How one Gloucester grammar school is leading the way in diversity and inclusivity

From decolonising the curriculum, to tackling discrimination, SoGlos speaks to Oliver Antonious, inclusion lead at The Crypt School, about the Gloucester grammar school's passionate commitment to diversity, inclusion and 'getting it right' for its students.

By Annabel Lammas  |  Published
Inclusion lead for The Crypt School, Oliver Antonious, speaks to SoGlos about how the Gloucester grammar school prioritises diversity, equality and inclusivity – striving to do the very best for its students and staff.

Leading the way in its dedication to diversity, equality and inclusion, The Crypt School is committed to overcoming barriers to make every student's learning experience the best it can be. 

SoGlos gets an insight into how the school supports its staff and students to create an inclusive community from The Crypt School's inclusion lead, Oliver Antonious — who shares why there's 'something very special' about this Gloucester grammar school for 11 to 18 year olds.

Can you give us an idea of what a school inclusion lead does? 

The role is focused on establishing and disseminating strategies that support staff in their work with our students, and especially our disadvantaged students. I strive to strengthen the school’s work, which is aimed at enhancing the inclusive nature of our curriculum, our teaching and learning practices and our wider school culture.

In this work, I also help to coordinate staff and student training needs, engaging with staff and students to find out what they feel would work best to achieve our aims. We want to empower our students and our staff — giving them the knowledge they need to ensure we have an inclusive school for all our students and staff.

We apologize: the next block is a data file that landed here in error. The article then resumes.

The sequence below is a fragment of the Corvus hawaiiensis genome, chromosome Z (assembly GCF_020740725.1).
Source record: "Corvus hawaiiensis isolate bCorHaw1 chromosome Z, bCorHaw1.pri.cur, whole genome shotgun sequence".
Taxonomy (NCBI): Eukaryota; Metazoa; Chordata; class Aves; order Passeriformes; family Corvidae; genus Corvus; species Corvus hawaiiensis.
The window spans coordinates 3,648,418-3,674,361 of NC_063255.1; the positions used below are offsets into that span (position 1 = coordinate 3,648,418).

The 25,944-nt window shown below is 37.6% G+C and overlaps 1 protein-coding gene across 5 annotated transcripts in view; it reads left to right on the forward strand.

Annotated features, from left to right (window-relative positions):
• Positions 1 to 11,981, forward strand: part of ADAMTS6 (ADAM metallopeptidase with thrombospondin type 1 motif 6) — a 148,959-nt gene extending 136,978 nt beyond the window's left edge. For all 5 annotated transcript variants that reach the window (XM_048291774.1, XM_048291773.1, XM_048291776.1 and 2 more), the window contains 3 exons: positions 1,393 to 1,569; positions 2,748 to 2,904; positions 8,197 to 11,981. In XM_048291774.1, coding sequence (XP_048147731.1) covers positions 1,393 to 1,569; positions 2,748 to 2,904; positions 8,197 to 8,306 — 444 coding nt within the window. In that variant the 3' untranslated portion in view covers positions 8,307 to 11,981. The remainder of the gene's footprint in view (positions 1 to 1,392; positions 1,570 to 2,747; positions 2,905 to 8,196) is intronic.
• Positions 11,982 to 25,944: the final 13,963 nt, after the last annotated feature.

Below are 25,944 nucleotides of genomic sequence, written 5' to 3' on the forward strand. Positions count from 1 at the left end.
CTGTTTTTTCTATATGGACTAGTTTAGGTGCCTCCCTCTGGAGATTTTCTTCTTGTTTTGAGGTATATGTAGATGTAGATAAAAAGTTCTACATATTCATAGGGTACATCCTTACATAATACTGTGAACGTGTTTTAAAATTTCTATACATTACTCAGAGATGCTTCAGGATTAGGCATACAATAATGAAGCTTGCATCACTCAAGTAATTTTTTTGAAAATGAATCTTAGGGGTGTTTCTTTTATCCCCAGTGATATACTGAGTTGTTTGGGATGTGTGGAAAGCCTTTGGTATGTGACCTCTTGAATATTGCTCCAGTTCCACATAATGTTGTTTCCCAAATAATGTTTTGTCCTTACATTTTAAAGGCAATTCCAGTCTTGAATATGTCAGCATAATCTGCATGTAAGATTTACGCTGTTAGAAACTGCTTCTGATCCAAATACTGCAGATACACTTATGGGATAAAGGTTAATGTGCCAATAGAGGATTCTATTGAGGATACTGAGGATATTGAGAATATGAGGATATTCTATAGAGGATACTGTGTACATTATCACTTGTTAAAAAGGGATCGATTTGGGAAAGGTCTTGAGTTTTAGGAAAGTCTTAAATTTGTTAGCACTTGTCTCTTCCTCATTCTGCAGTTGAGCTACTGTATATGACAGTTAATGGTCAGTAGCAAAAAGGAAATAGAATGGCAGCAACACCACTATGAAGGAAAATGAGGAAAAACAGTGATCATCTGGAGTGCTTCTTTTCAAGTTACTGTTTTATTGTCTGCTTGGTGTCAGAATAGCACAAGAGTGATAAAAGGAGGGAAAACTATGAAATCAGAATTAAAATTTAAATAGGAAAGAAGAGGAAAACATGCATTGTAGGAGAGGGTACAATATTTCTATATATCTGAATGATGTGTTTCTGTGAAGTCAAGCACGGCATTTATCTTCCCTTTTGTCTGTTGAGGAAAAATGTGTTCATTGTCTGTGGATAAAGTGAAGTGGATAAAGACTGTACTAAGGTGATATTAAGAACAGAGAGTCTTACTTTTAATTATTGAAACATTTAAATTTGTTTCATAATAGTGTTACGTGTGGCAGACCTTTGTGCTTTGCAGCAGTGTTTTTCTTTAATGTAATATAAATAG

The school is brilliant; I started in September and it is a wonderful place to work.

Have you been a teacher for long? 

Yes, this is my 15th year of teaching. I have worked in four different schools, but there is something very special about The Crypt School community.   

It sounds like your role is quite varied, but if you could describe a typical day as inclusion lead, what would that look like? 

All my colleagues are committed to ensuring that we continue to strengthen our inclusive school culture and I help support colleagues to deepen their knowledge and understanding of the diverse issues that surround the broad topic of inclusion, enabling them to deal sensitively with any challenging issues that they may face in their work. Students too will often see me to have conversations around particularly sensitive areas.

We recently held one of what we call our 'community hour' sessions, which are focused on various themes and topics, many of which arise from our consultations with students, who have their own views on what they want to be discussed and promoted in these and other activities. During the recent LGBTQ+ Pride Month, our ‘community hour’ was focused on the LGBTQ+ community; their history, their struggles and the achievement through those struggles of the greater equality we enjoy in our society today. The community hour began with a student-led, whole-school assembly on the issues that face younger members of the LGBTQ+ community today and what our school community can do in support of these young members of the Crypt community.

My work is about engaging with all our students and our staff, to try to see what we can do as a school to promote values of inclusivity, acceptance and diversity. We encourage our school community to work respectfully together, learning about differences and celebrating those differences — for example, of those with different religious and cultural beliefs — whilst promoting our shared sense of being Cryptians. We always strive to do our very best for all our students. 

I have an open-door policy during break, lunchtime and after school and staff can come and ask me how best to approach sensitive topics in the curriculum. Alongside of that, our student societies, such as our LGBTQ+ and multicultural societies, often welcome staff into their meetings, who seek students’ views on these and other issues: this really helps staff to further understand and promote our inclusive curriculum and wider school culture.

I also act as an advocate on behalf of these and other issues and on behalf of our students, ensuring that their concerns and priorities remain at the very centre of our rich school life. Ultimately, we are all here to make sure that our students’ learning experience is the best that it can be.